The loose brief has inspired a broad spread of ideas and images of the female experience in the 21st century. Many of the works subvert the imagery traditionally associated with women and advertising – domestic appliances and baking, fashion and body parts, like big red lips. Glew, whose anti-war screenprint of an Afghan girl on the American flag appeared on the front of Le Monde, has printed the face of Vogue editor Anna Wintour onto the Stars and Stripes, while Miss Cakehead has baked a terrifying creation, iced with fake blood and cherry skulls. Titled "When I'm good, I'm very good, but when I'm bad, I'm better", it sums up her punkish attitude to clients. "If people don't like it, then I am doing exactly the right thing", she says. "Those turned off by [it] are depriving themselves of an incredible piece of cake."

Each artist has also picked out their favourite piece of commercial work in an accompanying catalogue. The photographer Veronique Rolland is most proud of working on Dove's "Real Women" campaign, while Law picks out a set of illustrations she did for Mulberry and Jackson a campaign for featuring the Queen and family doing a Royal selfie. Nancy Fouts has drawn a physical link between the commercial work she did in the past and her artwork now. In the 1970s, she worked as a model-maker and concept designer, most memorably creating the look of the Silk Cut campaigns. For the exhibition, she has adapted an iron she made for a 1988 advert which had spikes protruding from its base, ready to tear through the famous purple silk. Now, instead of spikes it has fairy lights bordering an image of the Virgin Mary that has been burned into the base – an ironic take on the domestic goddess.

These days, says Fouts, Photoshop does most of the work she used to do. "There was no chance of a retouch back then," she says. "That's the big difference." Retouching is a controversial practice though. "We're not going to retouch something to the point of it looking too fiddled with," says Wallace. "Campaigns like Dove's went a long way to changing that. We're accused of putting out images that are unobtainable but it's difficult because you want it to be aspirational – that's what advertising is."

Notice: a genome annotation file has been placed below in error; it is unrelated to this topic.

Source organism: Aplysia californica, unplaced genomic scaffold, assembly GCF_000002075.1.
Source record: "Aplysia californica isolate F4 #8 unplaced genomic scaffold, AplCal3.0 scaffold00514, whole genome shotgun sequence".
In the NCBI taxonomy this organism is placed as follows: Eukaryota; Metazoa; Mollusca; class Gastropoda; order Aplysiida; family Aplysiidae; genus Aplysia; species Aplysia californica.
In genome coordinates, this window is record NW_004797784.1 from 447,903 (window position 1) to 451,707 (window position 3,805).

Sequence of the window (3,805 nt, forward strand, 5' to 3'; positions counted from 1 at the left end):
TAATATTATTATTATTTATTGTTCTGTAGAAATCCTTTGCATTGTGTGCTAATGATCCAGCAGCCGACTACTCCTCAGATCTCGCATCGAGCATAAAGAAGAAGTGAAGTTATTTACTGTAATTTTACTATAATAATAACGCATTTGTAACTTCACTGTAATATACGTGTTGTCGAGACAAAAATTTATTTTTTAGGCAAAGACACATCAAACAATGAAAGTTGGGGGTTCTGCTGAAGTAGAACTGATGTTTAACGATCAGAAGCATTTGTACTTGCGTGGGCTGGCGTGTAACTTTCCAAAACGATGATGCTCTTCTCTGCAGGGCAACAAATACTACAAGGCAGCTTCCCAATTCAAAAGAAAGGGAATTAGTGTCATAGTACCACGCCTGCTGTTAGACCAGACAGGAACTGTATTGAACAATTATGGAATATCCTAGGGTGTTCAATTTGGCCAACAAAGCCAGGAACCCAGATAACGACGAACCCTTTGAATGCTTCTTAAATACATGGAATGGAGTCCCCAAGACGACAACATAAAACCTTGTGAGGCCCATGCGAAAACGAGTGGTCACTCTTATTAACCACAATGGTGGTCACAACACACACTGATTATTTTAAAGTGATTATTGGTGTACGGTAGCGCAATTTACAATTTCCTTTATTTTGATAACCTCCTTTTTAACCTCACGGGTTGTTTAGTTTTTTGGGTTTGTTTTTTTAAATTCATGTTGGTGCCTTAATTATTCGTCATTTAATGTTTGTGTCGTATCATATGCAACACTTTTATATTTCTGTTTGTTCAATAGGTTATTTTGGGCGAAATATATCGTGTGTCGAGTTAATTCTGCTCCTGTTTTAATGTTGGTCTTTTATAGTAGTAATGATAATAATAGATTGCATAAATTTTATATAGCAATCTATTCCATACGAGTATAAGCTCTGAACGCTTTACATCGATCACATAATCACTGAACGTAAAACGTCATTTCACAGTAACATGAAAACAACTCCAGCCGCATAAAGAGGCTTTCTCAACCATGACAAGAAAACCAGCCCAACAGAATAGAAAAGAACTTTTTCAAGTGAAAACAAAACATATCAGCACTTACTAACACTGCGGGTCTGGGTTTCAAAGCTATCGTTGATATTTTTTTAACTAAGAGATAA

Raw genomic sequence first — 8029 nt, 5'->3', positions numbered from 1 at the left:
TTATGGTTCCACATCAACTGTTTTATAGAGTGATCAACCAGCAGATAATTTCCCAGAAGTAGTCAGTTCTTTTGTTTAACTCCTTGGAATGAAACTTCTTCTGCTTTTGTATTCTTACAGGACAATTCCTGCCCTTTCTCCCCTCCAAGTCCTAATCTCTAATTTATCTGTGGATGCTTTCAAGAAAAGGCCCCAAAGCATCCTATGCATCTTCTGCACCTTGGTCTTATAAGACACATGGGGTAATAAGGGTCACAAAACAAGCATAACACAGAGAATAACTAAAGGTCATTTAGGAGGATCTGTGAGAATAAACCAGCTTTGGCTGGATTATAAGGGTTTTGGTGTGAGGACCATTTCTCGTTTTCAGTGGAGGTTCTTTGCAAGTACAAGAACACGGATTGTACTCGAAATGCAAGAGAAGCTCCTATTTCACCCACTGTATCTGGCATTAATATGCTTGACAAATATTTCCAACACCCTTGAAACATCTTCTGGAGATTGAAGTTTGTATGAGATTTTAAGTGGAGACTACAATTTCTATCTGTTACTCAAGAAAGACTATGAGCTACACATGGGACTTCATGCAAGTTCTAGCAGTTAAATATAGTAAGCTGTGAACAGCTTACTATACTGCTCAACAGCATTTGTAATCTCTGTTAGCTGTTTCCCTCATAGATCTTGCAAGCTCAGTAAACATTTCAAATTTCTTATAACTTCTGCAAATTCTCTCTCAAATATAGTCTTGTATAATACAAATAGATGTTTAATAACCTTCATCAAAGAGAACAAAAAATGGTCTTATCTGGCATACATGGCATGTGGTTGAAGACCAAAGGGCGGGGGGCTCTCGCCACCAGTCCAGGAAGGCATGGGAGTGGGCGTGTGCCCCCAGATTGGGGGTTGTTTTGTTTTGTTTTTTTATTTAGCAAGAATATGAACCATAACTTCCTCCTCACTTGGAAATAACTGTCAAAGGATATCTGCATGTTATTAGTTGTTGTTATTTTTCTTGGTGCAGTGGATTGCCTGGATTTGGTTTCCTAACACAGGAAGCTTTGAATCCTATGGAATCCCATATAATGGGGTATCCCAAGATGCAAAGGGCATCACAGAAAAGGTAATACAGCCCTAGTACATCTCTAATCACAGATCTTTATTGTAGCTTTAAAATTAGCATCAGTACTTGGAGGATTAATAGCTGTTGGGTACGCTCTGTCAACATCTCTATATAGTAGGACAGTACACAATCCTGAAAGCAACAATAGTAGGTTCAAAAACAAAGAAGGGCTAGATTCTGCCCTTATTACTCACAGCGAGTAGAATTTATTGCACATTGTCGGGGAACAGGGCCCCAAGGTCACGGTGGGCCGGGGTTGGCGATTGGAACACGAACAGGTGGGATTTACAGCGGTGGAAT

As Kathryn Ferguson's short film spells out – on the jiggling bottoms of cheerleaders – sex sells. "Rear Guard" is a response to the hypersexualised women she saw in pop videos like "Blurred Lines" and fashion advertising. As a graduate in 2009, she worked on a fashion video with Lady Gaga. "There was a positive message in it somewhere, but I haven't worked with anyone like that for a long time… There's been a huge shift in how I've been working as a female image-maker in the last five or six years."

As a curator for the "Fashion Loves Film" strand at the Birds Eye View film festival, Ferguson came across other female directors and talked to them about their experiences. "There are huge issues. As a director you get asked to do quite absurd things whether it's stretching your models or, god forbid, whitening them." She is now making her first documentary about the Northern Irish abortion laws, and is film-maker in residence for Selfridges. The way women appear in advertising is changing, she says. "We've had a collective light bulb moment. We were so conditioned as to what a fashion image was because it was shot through the male gaze for so many decades. Now there are more female practitioners shooting the female form for the female consumer it makes sense for it to be done in a very different way."

There's a Good Girl, 1 to 19 December, Assembly Rooms, London W1F (